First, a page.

Pa. police gave 650 erroneous traffic tickets


The Pittsburgh Post-Gazette

PITTSBURGH — Everybody makes mistakes, but when the Police Bureau makes 650 of them in six months, it creates a lot of problems.

Some Pittsburgh police officers who were supposed to be testing new speed detectors relied solely on information from the devices to cite motorists for breaking the law, and that meant at least 650 tickets were issued in error.

In October, the Police Bureau received two Light Detection and Ranging systems for testing and evaluation because the state Senate is considering authorizing them for second-class cities. The plan was to have police use them in conjunction with two already-approved timing devices.

The bureau apparently didn't learn officers had been using LIDAR alone until calls came from news reporters, who heard from a few alert motorists who saw LIDAR on their tickets and knew the system had not been OK'd.

It pays to be diligent because speeding tickets are expensive. A driver going only 10 miles over the posted speed limit faces a $138 fine, once court costs and other fees are added up.

Officials at the Police Bureau are going through records of 11,000 citations from October to April 10 to weed out the invalid ones and notify their recipients within a month.

Once that's done, there still won't be a simple solution for everyone.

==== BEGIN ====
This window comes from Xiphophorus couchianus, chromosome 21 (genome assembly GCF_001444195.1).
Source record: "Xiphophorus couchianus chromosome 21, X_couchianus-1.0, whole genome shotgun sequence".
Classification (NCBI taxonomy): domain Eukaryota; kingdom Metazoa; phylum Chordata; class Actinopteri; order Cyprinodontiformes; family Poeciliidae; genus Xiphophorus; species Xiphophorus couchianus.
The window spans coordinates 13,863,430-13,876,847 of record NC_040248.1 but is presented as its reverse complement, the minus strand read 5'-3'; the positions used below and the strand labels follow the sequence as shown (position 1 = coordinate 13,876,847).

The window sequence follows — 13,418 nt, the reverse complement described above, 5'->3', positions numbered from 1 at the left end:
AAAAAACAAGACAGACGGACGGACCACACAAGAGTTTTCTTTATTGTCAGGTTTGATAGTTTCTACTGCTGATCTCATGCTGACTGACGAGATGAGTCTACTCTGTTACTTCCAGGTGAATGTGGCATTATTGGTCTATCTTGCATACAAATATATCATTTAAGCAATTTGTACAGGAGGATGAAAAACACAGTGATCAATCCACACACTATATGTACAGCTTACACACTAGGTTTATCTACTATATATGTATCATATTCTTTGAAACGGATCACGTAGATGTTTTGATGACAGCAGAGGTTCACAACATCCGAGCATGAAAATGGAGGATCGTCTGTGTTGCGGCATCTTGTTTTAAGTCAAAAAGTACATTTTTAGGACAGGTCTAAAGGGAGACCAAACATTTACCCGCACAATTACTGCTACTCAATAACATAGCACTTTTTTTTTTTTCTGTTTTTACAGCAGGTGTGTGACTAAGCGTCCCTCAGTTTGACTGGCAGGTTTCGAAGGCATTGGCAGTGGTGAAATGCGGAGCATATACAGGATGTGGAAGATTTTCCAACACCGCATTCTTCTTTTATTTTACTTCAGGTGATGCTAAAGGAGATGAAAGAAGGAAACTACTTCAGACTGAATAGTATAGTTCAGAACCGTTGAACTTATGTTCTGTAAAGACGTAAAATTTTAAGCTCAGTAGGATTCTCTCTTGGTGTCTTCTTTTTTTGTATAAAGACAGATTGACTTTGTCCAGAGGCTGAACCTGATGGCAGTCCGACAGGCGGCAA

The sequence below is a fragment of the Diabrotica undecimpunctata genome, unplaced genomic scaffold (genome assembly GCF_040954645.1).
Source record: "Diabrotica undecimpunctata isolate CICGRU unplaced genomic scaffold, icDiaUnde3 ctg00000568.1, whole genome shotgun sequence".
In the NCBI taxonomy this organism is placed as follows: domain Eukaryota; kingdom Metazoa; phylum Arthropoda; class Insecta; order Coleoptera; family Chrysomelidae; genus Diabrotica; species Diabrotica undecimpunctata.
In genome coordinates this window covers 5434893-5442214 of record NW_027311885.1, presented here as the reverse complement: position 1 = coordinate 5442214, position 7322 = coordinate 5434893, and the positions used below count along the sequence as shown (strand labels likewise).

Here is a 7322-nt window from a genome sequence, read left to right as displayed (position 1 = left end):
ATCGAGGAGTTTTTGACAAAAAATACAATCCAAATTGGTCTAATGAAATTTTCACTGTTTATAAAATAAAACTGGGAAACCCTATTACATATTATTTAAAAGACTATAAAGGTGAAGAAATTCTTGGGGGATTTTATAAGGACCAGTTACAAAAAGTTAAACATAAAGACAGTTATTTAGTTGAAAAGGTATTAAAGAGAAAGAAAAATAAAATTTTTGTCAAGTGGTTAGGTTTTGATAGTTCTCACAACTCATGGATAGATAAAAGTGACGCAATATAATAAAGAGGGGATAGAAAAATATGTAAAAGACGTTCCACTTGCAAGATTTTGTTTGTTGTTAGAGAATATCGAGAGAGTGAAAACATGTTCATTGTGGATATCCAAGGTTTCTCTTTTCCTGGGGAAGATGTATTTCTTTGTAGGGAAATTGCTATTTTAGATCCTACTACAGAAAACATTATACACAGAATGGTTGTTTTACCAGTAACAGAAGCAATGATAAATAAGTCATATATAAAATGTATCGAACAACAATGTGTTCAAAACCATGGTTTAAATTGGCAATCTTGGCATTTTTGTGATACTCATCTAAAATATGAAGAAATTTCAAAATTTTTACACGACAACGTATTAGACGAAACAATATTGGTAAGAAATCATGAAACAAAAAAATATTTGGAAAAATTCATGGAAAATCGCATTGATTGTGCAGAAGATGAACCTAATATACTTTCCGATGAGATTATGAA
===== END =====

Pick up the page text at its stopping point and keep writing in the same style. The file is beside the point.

If cases haven't been processed yet, police may be able to withdraw the citations. Some drivers who have appeared for hearings had their citations dismissed. But in cases where people already pled guilty and paid their fines, they may have to appeal. The county court administrator is working out ways to facilitate those cases and waive any costs associated with them.

Some drivers may have been assessed surcharges from their insurance companies as a result of guilty pleas, too. The Police Bureau has promised to help resolve those discrepancies. Motorists with questions should call 412-350-6720.

One thing certain is this situation has created hassles all around. But at least the affected motorists — the ones hit in the wallet — are being promised relief. And, since no one is challenging the validity of LIDAR results at this point, it could mean they're getting away with speeding.

Seems like officers and drivers alike would benefit from slowing down and being more careful in the future.

Copyright 2008 The Pittsburgh Post-Gazette

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